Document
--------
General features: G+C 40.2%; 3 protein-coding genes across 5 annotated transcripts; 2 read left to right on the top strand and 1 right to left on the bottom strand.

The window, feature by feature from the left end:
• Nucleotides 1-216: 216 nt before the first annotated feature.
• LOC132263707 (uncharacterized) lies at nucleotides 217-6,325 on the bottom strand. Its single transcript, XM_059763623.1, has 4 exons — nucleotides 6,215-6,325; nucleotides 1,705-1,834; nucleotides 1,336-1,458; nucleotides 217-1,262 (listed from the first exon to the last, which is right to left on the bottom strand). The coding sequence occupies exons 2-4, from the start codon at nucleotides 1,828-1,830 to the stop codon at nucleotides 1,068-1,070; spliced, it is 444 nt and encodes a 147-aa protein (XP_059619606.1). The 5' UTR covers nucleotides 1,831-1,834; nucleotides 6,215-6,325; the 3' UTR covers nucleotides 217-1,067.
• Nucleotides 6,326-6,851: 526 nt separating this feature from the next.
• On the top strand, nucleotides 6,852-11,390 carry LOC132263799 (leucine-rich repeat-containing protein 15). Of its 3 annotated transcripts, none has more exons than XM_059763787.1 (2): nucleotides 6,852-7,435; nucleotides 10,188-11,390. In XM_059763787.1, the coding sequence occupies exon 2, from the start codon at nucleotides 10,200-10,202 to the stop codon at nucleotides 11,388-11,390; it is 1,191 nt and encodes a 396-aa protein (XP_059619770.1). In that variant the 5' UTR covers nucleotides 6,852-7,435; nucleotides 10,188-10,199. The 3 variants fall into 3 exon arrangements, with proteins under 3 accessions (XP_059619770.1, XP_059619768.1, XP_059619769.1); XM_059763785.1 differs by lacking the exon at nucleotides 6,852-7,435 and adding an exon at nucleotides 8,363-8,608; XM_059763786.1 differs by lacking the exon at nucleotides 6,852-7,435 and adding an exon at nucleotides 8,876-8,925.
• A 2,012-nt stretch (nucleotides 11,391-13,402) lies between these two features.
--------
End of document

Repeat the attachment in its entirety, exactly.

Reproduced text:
General features: G+C 40.2%; 3 protein-coding genes across 5 annotated transcripts; 2 read left to right on the top strand and 1 right to left on the bottom strand.

The window, feature by feature from the left end:
• Nucleotides 1-216: 216 nt before the first annotated feature.
• LOC132263707 (uncharacterized) lies at nucleotides 217-6,325 on the bottom strand. Its single transcript, XM_059763623.1, has 4 exons — nucleotides 6,215-6,325; nucleotides 1,705-1,834; nucleotides 1,336-1,458; nucleotides 217-1,262 (listed from the first exon to the last, which is right to left on the bottom strand). The coding sequence occupies exons 2-4, from the start codon at nucleotides 1,828-1,830 to the stop codon at nucleotides 1,068-1,070; spliced, it is 444 nt and encodes a 147-aa protein (XP_059619606.1). The 5' UTR covers nucleotides 1,831-1,834; nucleotides 6,215-6,325; the 3' UTR covers nucleotides 217-1,067.
• Nucleotides 6,326-6,851: 526 nt separating this feature from the next.
• On the top strand, nucleotides 6,852-11,390 carry LOC132263799 (leucine-rich repeat-containing protein 15). Of its 3 annotated transcripts, none has more exons than XM_059763787.1 (2): nucleotides 6,852-7,435; nucleotides 10,188-11,390. In XM_059763787.1, the coding sequence occupies exon 2, from the start codon at nucleotides 10,200-10,202 to the stop codon at nucleotides 11,388-11,390; it is 1,191 nt and encodes a 396-aa protein (XP_059619770.1). In that variant the 5' UTR covers nucleotides 6,852-7,435; nucleotides 10,188-10,199. The 3 variants fall into 3 exon arrangements, with proteins under 3 accessions (XP_059619770.1, XP_059619768.1, XP_059619769.1); XM_059763785.1 differs by lacking the exon at nucleotides 6,852-7,435 and adding an exon at nucleotides 8,363-8,608; XM_059763786.1 differs by lacking the exon at nucleotides 6,852-7,435 and adding an exon at nucleotides 8,876-8,925.
• A 2,012-nt stretch (nucleotides 11,391-13,402) lies between these two features.